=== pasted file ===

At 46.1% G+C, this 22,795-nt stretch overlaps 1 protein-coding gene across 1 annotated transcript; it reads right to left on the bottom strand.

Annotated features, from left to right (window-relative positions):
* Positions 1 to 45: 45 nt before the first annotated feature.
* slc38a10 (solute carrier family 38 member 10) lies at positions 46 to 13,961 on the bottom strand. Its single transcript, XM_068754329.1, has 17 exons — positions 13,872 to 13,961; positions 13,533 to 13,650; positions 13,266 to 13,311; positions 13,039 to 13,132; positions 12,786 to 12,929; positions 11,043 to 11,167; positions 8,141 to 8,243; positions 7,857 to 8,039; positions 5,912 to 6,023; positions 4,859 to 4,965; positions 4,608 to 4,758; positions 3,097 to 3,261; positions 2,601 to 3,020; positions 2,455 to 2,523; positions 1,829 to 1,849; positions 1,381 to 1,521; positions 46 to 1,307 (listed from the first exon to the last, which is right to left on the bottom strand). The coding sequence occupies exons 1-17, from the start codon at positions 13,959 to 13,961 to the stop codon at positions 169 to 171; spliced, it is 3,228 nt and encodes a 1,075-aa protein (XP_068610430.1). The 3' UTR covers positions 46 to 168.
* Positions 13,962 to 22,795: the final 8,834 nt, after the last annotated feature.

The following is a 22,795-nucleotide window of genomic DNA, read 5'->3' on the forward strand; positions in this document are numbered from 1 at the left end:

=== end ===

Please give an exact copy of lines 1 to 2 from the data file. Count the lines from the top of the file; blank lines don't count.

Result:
At 46.1% G+C, this 22,795-nt stretch overlaps 1 protein-coding gene across 1 annotated transcript; it reads right to left on the bottom strand.

Annotated features, from left to right (window-relative positions):